Peter Neil Carroll’s Poetry Proves Confrontational, Tear-Jerking

Matthew Sprung

Sometimes we may need to take the unwelcome yet eye-opening bite into the raw onion of American history. On Thursday, writer, historian and poet Peter Neil Carroll walked into a room in the Science Center to find a warm and accepting audience. Carroll — who wasn’t published as a poet until 2008 — has written and edited 17 history books, including Keeping Time: Memory, Nostalgia, and the Art of History.

The talk, titled “Poetry as History: Lost Places in America,” focused on and included readings of poems from A Child Turns Back to Wave: Poetry of Lost Places, for which Carroll won this year’s Prize Americana for Poetry from the Institute for the Study of American Popular Culture. In his work, Carroll engages with the enduring spirit of geography through personal experiences of place. Dealing with America’s violent acquisition and past is no easy task. As a history teacher in the 1960s, Carroll became frustrated at his inability to provide his students with a more diverse context of American history, stating that to have a Ph.D. in American history in the ’60s required little to no knowledge of African-American history. American history at the time was commonly viewed through the lens of the “Puritan mission to have an American city on a hill, such as New England.”

Switching from academia to poetry enabled Carroll to find release from the meticulous constraints that he struggled with as a historian. In his poems, Carroll makes tragic and known landmarks and events in American history resonate on a deep and emotional level with his audience. For instance, he writes about European settlers who sought to “spread civilization and culture without the beasts who were already here.” This history of the spread of “civility” and alleged “improvement” is ingrained in the land below us, land that Carroll compared to an archaeological site that “continued to present new layers.”

Tackling historical and sensitive issues with direct language, his poems carry a confrontational tone, provoking emotional reactions in the listeners. Although Carroll did not necessarily attempt to convey guilt, his somewhat tired voice felt apologetic. The history underneath this great land is not so great if you peel back the layers, and if you physically go to visit these places, Carroll admitted, “they can make you cry.”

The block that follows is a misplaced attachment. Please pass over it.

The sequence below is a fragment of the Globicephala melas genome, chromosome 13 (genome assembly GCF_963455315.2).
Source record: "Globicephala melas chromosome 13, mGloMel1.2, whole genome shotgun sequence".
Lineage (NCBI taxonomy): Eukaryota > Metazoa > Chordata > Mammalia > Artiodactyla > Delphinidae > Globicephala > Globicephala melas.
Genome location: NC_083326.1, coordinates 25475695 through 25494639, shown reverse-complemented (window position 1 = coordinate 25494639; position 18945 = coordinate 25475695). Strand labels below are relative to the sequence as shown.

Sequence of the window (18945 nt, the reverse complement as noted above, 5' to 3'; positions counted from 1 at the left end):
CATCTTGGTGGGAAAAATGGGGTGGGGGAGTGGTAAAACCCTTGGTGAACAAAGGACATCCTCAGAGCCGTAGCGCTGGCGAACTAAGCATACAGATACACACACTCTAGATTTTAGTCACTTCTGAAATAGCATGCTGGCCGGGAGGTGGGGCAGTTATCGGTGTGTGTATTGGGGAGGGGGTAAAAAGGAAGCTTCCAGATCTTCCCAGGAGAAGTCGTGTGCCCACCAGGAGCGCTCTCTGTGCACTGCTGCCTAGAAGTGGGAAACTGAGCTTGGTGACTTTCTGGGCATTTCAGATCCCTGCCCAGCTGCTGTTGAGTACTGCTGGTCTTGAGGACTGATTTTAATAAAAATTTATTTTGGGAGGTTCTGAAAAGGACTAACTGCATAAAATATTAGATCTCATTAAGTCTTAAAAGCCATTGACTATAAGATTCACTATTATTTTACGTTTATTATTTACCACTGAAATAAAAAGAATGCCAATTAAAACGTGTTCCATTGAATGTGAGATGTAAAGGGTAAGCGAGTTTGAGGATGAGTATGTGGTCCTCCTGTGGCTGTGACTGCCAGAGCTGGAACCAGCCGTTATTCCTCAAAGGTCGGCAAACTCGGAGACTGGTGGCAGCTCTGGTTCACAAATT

Carroll discussed other events that add layers to America’s story, including the Trinity Site in New Mexico where the atomic bomb was tested. He described the incident with the cynical one-liner, “tested here, proved in Nagasaki.” According to Carroll, the Native Americans who inhabited this country saw the power of the world as held in circles, alluding to a cyclic, more natural philosophy of life. Carroll explained that European settlers “put [them] in square boxes,” a reference to the square pieces of reservation land assigned to Native Americans by the U.S. government. After hearing Carroll’s poetry, one might find it hard to see the reservations as generous. More importantly, by painting history through poetry, Carroll has found a way to provide a more circular and natural understanding of what has so often been provided in rectangular and straightforward forms of textbook history. Rather than capturing history, his poetry shines a light on it, with substance and the potential for a new kind of truth.

Raw yet eloquent, the poems of Peter Carroll dig deep into the confines of America’s geography and bring to the surface the harsh realities of its history. The experience of hearing this linguistic excavation in his talk and poetry was indeed both special and informative. Even so, experiencing it through poems is not enough. According to Carroll, in order to truly fathom the experience of history, you “must allow yourself to go to a place, and although you cannot go back to the specific time, you’d be surprised [in that] the layers might reveal themselves to you. They must be felt.”

Carroll did convey some optimism that night, quoting Ralph Waldo Emerson’s “experience of universal truth” in nature. He went on to claim that the circular, universal beauty of this land “offers some hope” to the layers. Still, he acknowledges his own identity with the statement that he “cannot get this skin off.” Upon leaving the talk, we audience members could not help but feel a sense of guilt or displacement for our ignorance about the land we have always called home. In destabilizing our sense of history, Carroll and his poetry have effectively handed us the opportunity to build better layers atop the ones beneath us, layers filled with tolerance, integrity and, hopefully, more poetry.

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